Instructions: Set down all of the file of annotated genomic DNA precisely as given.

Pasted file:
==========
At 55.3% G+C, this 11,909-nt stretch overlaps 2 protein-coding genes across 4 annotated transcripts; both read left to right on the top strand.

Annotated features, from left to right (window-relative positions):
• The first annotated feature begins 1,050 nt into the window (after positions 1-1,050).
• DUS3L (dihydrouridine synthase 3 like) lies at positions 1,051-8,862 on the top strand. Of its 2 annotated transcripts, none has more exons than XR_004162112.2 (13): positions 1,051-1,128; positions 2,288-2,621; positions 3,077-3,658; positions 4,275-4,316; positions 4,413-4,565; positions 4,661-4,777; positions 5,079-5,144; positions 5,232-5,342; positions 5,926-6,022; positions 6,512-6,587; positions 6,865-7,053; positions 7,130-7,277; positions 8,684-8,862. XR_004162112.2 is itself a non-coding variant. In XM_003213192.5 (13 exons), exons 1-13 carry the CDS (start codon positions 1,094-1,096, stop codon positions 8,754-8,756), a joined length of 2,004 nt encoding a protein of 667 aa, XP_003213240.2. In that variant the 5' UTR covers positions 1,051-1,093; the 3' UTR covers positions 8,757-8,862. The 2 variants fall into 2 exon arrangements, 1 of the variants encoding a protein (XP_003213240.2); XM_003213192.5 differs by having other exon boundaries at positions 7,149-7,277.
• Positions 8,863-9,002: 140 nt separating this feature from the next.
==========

At 55.3% G+C, this 11,909-nt stretch overlaps 2 protein-coding genes across 4 annotated transcripts; both read left to right on the top strand.

Annotated features, from left to right (window-relative positions):
• The first annotated feature begins 1,050 nt into the window (after positions 1-1,050).
• DUS3L (dihydrouridine synthase 3 like) lies at positions 1,051-8,862 on the top strand. Of its 2 annotated transcripts, none has more exons than XR_004162112.2 (13): positions 1,051-1,128; positions 2,288-2,621; positions 3,077-3,658; positions 4,275-4,316; positions 4,413-4,565; positions 4,661-4,777; positions 5,079-5,144; positions 5,232-5,342; positions 5,926-6,022; positions 6,512-6,587; positions 6,865-7,053; positions 7,130-7,277; positions 8,684-8,862. XR_004162112.2 is itself a non-coding variant. In XM_003213192.5 (13 exons), exons 1-13 carry the CDS (start codon positions 1,094-1,096, stop codon positions 8,754-8,756), a joined length of 2,004 nt encoding a protein of 667 aa, XP_003213240.2. In that variant the 5' UTR covers positions 1,051-1,093; the 3' UTR covers positions 8,757-8,862. The 2 variants fall into 2 exon arrangements, 1 of the variants encoding a protein (XP_003213240.2); XM_003213192.5 differs by having other exon boundaries at positions 7,149-7,277.
• Positions 8,863-9,002: 140 nt separating this feature from the next.